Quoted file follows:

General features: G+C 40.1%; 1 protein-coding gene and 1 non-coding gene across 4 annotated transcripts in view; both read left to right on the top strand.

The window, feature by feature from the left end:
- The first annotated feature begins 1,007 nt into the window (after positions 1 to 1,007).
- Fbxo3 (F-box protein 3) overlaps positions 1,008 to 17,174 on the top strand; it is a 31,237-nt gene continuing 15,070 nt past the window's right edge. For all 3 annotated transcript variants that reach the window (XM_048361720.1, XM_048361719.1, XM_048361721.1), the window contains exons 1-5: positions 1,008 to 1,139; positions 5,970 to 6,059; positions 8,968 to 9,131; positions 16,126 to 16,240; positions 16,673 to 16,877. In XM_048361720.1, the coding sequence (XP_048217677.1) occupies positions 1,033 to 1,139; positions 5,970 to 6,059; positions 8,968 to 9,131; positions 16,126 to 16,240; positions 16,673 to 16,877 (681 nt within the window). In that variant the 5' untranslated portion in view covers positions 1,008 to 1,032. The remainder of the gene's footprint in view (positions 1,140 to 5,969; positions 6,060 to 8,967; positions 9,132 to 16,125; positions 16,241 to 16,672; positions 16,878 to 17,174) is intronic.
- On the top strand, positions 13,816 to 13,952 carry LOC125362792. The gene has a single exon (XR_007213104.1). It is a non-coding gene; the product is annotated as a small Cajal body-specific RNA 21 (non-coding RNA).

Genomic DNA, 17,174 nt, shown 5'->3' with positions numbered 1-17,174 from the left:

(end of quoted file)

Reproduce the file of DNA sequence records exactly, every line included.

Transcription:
General features: G+C 40.1%; 1 protein-coding gene and 1 non-coding gene across 4 annotated transcripts in view; both read left to right on the top strand.

The window, feature by feature from the left end:
- The first annotated feature begins 1,007 nt into the window (after positions 1 to 1,007).
- Fbxo3 (F-box protein 3) overlaps positions 1,008 to 17,174 on the top strand; it is a 31,237-nt gene continuing 15,070 nt past the window's right edge. For all 3 annotated transcript variants that reach the window (XM_048361720.1, XM_048361719.1, XM_048361721.1), the window contains exons 1-5: positions 1,008 to 1,139; positions 5,970 to 6,059; positions 8,968 to 9,131; positions 16,126 to 16,240; positions 16,673 to 16,877. In XM_048361720.1, the coding sequence (XP_048217677.1) occupies positions 1,033 to 1,139; positions 5,970 to 6,059; positions 8,968 to 9,131; positions 16,126 to 16,240; positions 16,673 to 16,877 (681 nt within the window). In that variant the 5' untranslated portion in view covers positions 1,008 to 1,032. The remainder of the gene's footprint in view (positions 1,140 to 5,969; positions 6,060 to 8,967; positions 9,132 to 16,125; positions 16,241 to 16,672; positions 16,878 to 17,174) is intronic.
- On the top strand, positions 13,816 to 13,952 carry LOC125362792. The gene has a single exon (XR_007213104.1). It is a non-coding gene; the product is annotated as a small Cajal body-specific RNA 21 (non-coding RNA).

Genomic DNA, 17,174 nt, shown 5'->3' with positions numbered 1-17,174 from the left: